Contrast this with countries in the Middle East, or like Kenya and Nigeria where national identity hasn’t been established, and you end up with politicians jostling for power to then favour their sub-national group (i.e. tribe) ahead of the broader national population they are meant to represent (see It’s Our Turn To Eat)

Interestingly, the attaching of your identity to the nation isn’t bound to living in a democracy. As Fukuyama states: “National identity begins with a shared belief in the legitimacy of the country’s political system, whether that system is democratic or not”.

Expressing economic decline in nationalism/ religion

The power of Trump/ Vote Leave, Fukuyama argues, has been the ability to translate a loss in relative economic status in nationalistic terms.

Those on the left look to promote equality which translates to raising groups who have historically been suppressed. Those who were “there first” (in UK/ US typically, white working-class) can then feel invisible to the comparative attention gained by those formerly marginalised.

Trump et al’s power have been to translate a loss of (relative) income as a loss of identity.

“The foreigners/ immigrants/ governing elite are trying to push you down. You used to be a core member of our society but now you don’t feel at home in your own country”.

Fukuyama explains an almost identical story can be said for religion.

Holding multiple identities

As the threads begin to come together Fukuyama brings in the concept of multiple identities.

That someone may identify as a black, gay and female means they might feel an affiliation to multiple “groups”, each of which they share with others who have that experience.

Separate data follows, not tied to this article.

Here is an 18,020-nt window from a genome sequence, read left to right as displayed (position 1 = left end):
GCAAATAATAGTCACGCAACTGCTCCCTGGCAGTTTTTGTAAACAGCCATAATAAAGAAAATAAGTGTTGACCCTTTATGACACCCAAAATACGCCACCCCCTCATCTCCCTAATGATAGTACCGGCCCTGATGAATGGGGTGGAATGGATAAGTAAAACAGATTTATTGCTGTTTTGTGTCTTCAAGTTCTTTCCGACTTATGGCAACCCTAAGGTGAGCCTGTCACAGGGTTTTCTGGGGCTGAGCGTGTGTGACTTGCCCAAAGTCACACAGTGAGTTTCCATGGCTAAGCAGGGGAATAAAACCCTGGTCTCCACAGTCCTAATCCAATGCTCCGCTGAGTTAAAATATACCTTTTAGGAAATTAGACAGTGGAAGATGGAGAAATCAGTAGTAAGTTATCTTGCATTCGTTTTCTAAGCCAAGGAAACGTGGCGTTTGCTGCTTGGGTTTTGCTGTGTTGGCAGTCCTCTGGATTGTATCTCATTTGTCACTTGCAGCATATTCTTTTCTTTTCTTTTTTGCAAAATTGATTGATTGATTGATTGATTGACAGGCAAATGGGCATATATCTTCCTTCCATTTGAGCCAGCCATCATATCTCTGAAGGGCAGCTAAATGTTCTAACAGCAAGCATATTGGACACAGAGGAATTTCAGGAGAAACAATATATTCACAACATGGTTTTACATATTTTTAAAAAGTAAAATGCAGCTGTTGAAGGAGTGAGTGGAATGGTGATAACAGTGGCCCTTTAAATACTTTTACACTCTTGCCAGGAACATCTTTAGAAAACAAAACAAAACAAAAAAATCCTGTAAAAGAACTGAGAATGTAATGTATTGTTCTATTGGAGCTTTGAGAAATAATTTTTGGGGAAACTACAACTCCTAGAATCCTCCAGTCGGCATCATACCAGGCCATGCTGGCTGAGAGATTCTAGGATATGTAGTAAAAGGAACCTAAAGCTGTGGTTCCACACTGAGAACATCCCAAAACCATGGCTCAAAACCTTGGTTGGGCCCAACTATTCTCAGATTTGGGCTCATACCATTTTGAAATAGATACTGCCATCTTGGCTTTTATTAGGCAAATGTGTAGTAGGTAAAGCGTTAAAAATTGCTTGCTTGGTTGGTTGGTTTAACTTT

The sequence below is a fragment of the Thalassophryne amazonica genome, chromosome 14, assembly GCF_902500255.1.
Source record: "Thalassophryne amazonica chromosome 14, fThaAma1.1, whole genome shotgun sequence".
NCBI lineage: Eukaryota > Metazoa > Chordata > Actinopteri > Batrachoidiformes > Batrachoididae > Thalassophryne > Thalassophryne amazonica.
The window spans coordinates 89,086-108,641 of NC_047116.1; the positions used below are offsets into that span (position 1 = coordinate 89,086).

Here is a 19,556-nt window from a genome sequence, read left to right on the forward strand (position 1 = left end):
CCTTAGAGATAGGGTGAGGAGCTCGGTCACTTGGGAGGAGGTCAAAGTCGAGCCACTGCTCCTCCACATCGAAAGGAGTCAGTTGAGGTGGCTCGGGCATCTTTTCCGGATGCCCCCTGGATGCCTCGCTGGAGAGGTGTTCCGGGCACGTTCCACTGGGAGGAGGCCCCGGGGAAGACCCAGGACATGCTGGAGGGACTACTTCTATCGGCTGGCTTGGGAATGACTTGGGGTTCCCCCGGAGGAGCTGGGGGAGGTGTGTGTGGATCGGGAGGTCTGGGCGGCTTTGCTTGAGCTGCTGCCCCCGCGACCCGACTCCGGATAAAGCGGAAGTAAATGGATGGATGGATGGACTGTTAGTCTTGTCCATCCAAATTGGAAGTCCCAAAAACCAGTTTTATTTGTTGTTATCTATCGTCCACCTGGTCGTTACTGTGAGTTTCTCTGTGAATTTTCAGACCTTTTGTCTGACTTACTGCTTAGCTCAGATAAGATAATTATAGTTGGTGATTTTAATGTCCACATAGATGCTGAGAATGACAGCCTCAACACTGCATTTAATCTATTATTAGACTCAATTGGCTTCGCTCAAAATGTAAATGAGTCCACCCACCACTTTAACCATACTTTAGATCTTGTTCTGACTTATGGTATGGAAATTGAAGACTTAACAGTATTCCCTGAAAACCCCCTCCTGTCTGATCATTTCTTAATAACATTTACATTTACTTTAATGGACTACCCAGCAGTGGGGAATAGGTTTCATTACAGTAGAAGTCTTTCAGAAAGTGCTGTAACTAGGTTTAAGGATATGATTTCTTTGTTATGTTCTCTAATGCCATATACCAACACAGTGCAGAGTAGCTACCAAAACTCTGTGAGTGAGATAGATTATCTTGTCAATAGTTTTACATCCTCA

Recently there has been a move to define identities in ever narrower categories which, Fukuyama says, is problematic, as it restricts the ability for effective communication between groups (for fear of saying something politically incorrect).

What is to be done?

The closing chapter has recommendations based upon the arguments he’s set up.


Fukuyama also proposes policies to strengthen individuals’ sense of ownership in the state. Namely a form of national service (not necessarily military) whereby citizens would work together with people from different backgrounds (but who all share the same citizenship) in a manner to foster public-spiritedness.

He also believes Europe should strive for a set of values that define European citizenship. This would supersede mere nationality to form the larger group by which multiple identities can identify with and allow for greater healthy integration.

His closing thought: identity politics is inescapable – it can be used to divide, but it can also be used to integrate

You can read more on the book here

In other news…

This was my first full week at the new co-working space in Copenhagen.

It’s all quite nice, and the room I work from has a friendly dog (brought in by one of the other co-workers) who I’ve been getting to know.

One of the offers when joining was a free yoga on Mondays and Wednesdays. I went along on Wednesday and have to say it was the weirdest yoga class I’ve ever done.

The yoga exercises themselves were excellent, though the teacher dispensed with various life advice throughout the class that I’m not attuned to hearing. Such as:

All this aside, it was an excellent session. It did, however, last for 2 hours (a bit more than I bargained for) and so I think I have a legitimate excuse should I decide not to return…